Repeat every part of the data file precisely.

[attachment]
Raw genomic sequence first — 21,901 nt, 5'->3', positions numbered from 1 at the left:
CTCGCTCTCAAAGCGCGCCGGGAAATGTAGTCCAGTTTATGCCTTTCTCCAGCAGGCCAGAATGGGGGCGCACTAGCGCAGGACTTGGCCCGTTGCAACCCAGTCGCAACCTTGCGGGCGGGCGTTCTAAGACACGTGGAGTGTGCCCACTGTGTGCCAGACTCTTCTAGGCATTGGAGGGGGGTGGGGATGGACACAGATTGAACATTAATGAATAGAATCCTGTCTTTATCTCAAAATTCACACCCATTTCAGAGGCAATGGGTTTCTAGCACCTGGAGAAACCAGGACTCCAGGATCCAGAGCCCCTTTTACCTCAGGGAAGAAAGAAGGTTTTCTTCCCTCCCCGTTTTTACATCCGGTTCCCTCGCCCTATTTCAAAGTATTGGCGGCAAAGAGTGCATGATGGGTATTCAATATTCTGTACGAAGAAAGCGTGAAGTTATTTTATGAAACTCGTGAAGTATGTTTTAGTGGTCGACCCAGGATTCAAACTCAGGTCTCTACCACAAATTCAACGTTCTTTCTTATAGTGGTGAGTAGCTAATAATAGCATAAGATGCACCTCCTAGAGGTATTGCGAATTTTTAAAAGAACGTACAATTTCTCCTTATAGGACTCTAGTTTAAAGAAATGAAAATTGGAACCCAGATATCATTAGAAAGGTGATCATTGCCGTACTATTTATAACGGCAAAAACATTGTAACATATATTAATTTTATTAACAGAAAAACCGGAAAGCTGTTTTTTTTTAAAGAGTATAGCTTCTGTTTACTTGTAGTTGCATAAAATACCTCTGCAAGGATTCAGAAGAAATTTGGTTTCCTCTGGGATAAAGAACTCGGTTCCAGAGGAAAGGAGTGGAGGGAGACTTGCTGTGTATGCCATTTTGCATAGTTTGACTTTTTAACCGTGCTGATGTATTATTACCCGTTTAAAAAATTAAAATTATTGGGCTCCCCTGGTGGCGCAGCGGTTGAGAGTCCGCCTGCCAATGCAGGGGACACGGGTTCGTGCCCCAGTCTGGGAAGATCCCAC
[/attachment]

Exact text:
Raw genomic sequence first — 21,901 nt, 5'->3', positions numbered from 1 at the left:
CTCGCTCTCAAAGCGCGCCGGGAAATGTAGTCCAGTTTATGCCTTTCTCCAGCAGGCCAGAATGGGGGCGCACTAGCGCAGGACTTGGCCCGTTGCAACCCAGTCGCAACCTTGCGGGCGGGCGTTCTAAGACACGTGGAGTGTGCCCACTGTGTGCCAGACTCTTCTAGGCATTGGAGGGGGGTGGGGATGGACACAGATTGAACATTAATGAATAGAATCCTGTCTTTATCTCAAAATTCACACCCATTTCAGAGGCAATGGGTTTCTAGCACCTGGAGAAACCAGGACTCCAGGATCCAGAGCCCCTTTTACCTCAGGGAAGAAAGAAGGTTTTCTTCCCTCCCCGTTTTTACATCCGGTTCCCTCGCCCTATTTCAAAGTATTGGCGGCAAAGAGTGCATGATGGGTATTCAATATTCTGTACGAAGAAAGCGTGAAGTTATTTTATGAAACTCGTGAAGTATGTTTTAGTGGTCGACCCAGGATTCAAACTCAGGTCTCTACCACAAATTCAACGTTCTTTCTTATAGTGGTGAGTAGCTAATAATAGCATAAGATGCACCTCCTAGAGGTATTGCGAATTTTTAAAAGAACGTACAATTTCTCCTTATAGGACTCTAGTTTAAAGAAATGAAAATTGGAACCCAGATATCATTAGAAAGGTGATCATTGCCGTACTATTTATAACGGCAAAAACATTGTAACATATATTAATTTTATTAACAGAAAAACCGGAAAGCTGTTTTTTTTTAAAGAGTATAGCTTCTGTTTACTTGTAGTTGCATAAAATACCTCTGCAAGGATTCAGAAGAAATTTGGTTTCCTCTGGGATAAAGAACTCGGTTCCAGAGGAAAGGAGTGGAGGGAGACTTGCTGTGTATGCCATTTTGCATAGTTTGACTTTTTAACCGTGCTGATGTATTATTACCCGTTTAAAAAATTAAAATTATTGGGCTCCCCTGGTGGCGCAGCGGTTGAGAGTCCGCCTGCCAATGCAGGGGACACGGGTTCGTGCCCCAGTCTGGGAAGATCCCAC